WHEN Paul McGinness looked into the sky as a boy growing up in Framlingham he could not envisage the legacy he would leave in aviation.
Every Qantas passenger can be thankful for his vision in starting what is now one of the world’s oldest and best airlines.
The spotlight will shine on him today in Melbourne at the launch of his biography, The Man Australia Forgot, written by his daughter the late Pauline Cottrill to give her father his rightful place in Aussie history.
Many of the words and illustrations contained in the book came through painstaking research by another local hero, the late Gwen Cole, also from Framlingham, and veteran Warrnambool historian Elizabeth O’Callaghan who first edited Ms Cottrill’s original manuscripts.
It’s a story of tenacity, bravery and adventures of a hero, nicknamed Ginty, who was born and raised in the Framlingham district, the youngest of 10 children.
Even in his younger years the prosect of flying took his fancy — he put wings on top of a bicycle and hurtled downhill, only to crash.
His horseriding skills served him well when he enlisted at the age of 18 and headed off to the First World War, arriving at Gallipoli in 1915.
He was one of the few survivors of the charge at the Nek in which he was wounded and was later awarded a Distinguished Conduct Medal for his many acts of courage at Gallipoli.
His daughter, who brought her manuscripts to Mrs O’Callaghan about six years ago, said he graphically described to her every detail of those horrible war scenes 30 years later.
As he watched military planes flying overhead it rekindled his desire for the skies and prompted him to transfer to the Royal Flying Corps.
After his first flight he is said to have remarked “that is why I was born”.
That revved up his quest for adventure and in 1918 he was posted to fly for Lawrence of Arabia for five weeks in a secret squadron called the X-wing.
A few months later he was shooting trains and German aircraft. On one occasion he engaged seven enemy aircraft at once and downed two.
With seven confirmed hits he was recognised as an air ace and later awarded the Distinguished Flying Cross.
His war medals were purchased by Qantas in 2011 and this week were loaned for display at Melbourne’s Shrine of Remembrance for five years.
The gunner in McGinness’ fighter plane was Hudson Fysh, a young Tasmanian, who would become his business partner and co-pilot in setting up Qantas.
Years later Fysh described McGinness as “an adventurous spirit with loads of guts” and “the one who supplied the first spark and then the others would come along”.
On the boat trip home after the war they decided to enter the 1919 England to Australia air race, but their plans were abandoned when financial backing fell through.
They found employment doing survey work for the air race route in northern Australia before McGinness led a push to establish an air service known as Qantas (Queensland and Northern Territory Aerial Services Limited).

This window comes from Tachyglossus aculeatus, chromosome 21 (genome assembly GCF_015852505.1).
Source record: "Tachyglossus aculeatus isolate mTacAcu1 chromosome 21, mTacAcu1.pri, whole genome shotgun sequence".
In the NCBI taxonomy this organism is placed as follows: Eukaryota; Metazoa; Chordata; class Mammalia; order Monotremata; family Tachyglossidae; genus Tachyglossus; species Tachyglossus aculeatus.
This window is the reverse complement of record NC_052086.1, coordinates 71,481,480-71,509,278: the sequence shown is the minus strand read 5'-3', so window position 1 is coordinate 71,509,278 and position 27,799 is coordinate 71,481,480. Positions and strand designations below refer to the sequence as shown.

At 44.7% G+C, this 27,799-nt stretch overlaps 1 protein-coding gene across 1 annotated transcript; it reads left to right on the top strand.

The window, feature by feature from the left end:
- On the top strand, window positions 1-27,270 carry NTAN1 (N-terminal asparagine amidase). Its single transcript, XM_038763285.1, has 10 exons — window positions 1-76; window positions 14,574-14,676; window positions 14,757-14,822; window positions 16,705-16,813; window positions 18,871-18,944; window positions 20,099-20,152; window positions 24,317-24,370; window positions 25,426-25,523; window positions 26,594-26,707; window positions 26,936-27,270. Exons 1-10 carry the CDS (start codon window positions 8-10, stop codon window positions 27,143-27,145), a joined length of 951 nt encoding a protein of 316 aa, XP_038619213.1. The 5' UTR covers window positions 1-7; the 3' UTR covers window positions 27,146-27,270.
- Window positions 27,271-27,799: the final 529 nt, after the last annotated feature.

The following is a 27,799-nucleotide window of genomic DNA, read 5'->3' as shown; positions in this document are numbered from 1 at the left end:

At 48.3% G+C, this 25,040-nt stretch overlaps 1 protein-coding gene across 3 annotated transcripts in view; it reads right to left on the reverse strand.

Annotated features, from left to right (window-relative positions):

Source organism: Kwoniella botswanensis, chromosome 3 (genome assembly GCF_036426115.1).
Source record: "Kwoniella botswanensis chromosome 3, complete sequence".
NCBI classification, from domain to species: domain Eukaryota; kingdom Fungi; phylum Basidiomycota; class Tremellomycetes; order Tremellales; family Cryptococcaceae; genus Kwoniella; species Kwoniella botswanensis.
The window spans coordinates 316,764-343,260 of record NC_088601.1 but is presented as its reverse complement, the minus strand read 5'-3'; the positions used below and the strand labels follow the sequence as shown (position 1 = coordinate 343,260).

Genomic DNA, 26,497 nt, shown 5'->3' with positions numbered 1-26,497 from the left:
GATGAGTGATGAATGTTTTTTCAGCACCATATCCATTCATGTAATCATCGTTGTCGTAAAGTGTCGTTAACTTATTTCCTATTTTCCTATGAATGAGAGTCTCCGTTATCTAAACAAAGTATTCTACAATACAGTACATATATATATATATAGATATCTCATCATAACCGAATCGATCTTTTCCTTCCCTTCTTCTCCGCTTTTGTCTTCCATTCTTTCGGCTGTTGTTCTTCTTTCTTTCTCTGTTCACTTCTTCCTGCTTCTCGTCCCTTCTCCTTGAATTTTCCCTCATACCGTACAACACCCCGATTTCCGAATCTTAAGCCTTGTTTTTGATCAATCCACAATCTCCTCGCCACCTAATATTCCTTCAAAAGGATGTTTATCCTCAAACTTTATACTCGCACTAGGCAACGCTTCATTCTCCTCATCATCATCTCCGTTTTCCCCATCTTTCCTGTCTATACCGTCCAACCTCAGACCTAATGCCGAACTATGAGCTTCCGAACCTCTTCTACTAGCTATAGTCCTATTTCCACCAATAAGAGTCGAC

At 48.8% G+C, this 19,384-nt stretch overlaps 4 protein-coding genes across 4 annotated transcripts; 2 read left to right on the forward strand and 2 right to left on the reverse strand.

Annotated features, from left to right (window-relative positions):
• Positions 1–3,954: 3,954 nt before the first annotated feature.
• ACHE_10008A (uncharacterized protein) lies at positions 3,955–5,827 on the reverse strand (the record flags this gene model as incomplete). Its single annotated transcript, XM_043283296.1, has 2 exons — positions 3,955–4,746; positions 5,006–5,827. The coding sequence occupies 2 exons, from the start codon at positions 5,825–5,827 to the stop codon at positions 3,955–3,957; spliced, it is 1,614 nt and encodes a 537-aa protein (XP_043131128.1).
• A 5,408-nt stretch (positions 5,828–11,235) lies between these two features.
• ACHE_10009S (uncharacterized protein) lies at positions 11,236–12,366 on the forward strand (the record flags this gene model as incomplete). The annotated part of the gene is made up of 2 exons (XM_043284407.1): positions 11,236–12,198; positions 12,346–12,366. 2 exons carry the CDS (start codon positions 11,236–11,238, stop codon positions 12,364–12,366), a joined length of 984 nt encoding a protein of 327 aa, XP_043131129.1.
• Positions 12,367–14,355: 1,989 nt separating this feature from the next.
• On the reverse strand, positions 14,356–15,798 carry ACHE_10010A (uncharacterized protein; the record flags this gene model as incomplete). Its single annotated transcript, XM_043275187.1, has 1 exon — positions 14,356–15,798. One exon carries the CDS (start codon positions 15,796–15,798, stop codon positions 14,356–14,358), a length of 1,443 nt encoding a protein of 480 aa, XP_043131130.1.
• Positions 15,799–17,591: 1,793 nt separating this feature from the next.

His hunt for backing even entailed a trip to Terang to board a train carrying prime minister Billy Hughes to lobby for the Queensland mail service contract.
Unfortunately, McGinness had a distinct dislike for red tape and after piloting the first official mail service flight from Charleville to Longreach, walked away from the enterprise and headed off to Western Australia for farming.
Mrs O’Callaghan says the resignation came after he was outvoted in a board meeting regarding a total ban of alcohol for pilots.
Fysh stuck with the company and had the entrepreneurial skills to take the fledgling airline to its full international potential.
Today it is the oldest airline in the English-speaking world and has the second oldest surviving airline name — KLM being a few weeks older.
McGinness experienced several financial and personal setbacks and at one stage wrote to Fysh asking for a job, but was turned down.
At the age of 44 he rejoined the air force to help with the war efforts rising to the rank of squadron leader, before a heart attack prompted his repatriation to Melbourne where he investigated air crashes including one at Purnim.
After the war he tried rural enterprises in Queensland and Western Australia before being hospitalised in 1951 and dying in 1952 at the age of 55.
Sadly, at his graveside in Karrakatta the only two people apart from the undertakers were his first wife Dorothy and his daughter Pauline.
In her manuscripts Pauline wrote the sad words: “Paul McGinness is indeed a forgotten hero in a lonely grave. The only person who visits his grave is his daughter Pauline who still sheds tears when she goes there”.
Sadly she didn’t live to see the publication, but the book’s cover lauds her with the words: “This is the story of a true Australian hero. A story almost lost but for the life-long, unswerving tenacity of one woman — his daughter and greatest champion, Pauline Cottrill”.
The preface gives due credit to Ms Cole saying “without whom this book would never have been written”.
For Mrs O’Callaghan there’s the quiet satisfaction that her editing work helped get the book to print.
It is available from the Qantas Founders Museum in Longreach at $19.95 plus postage.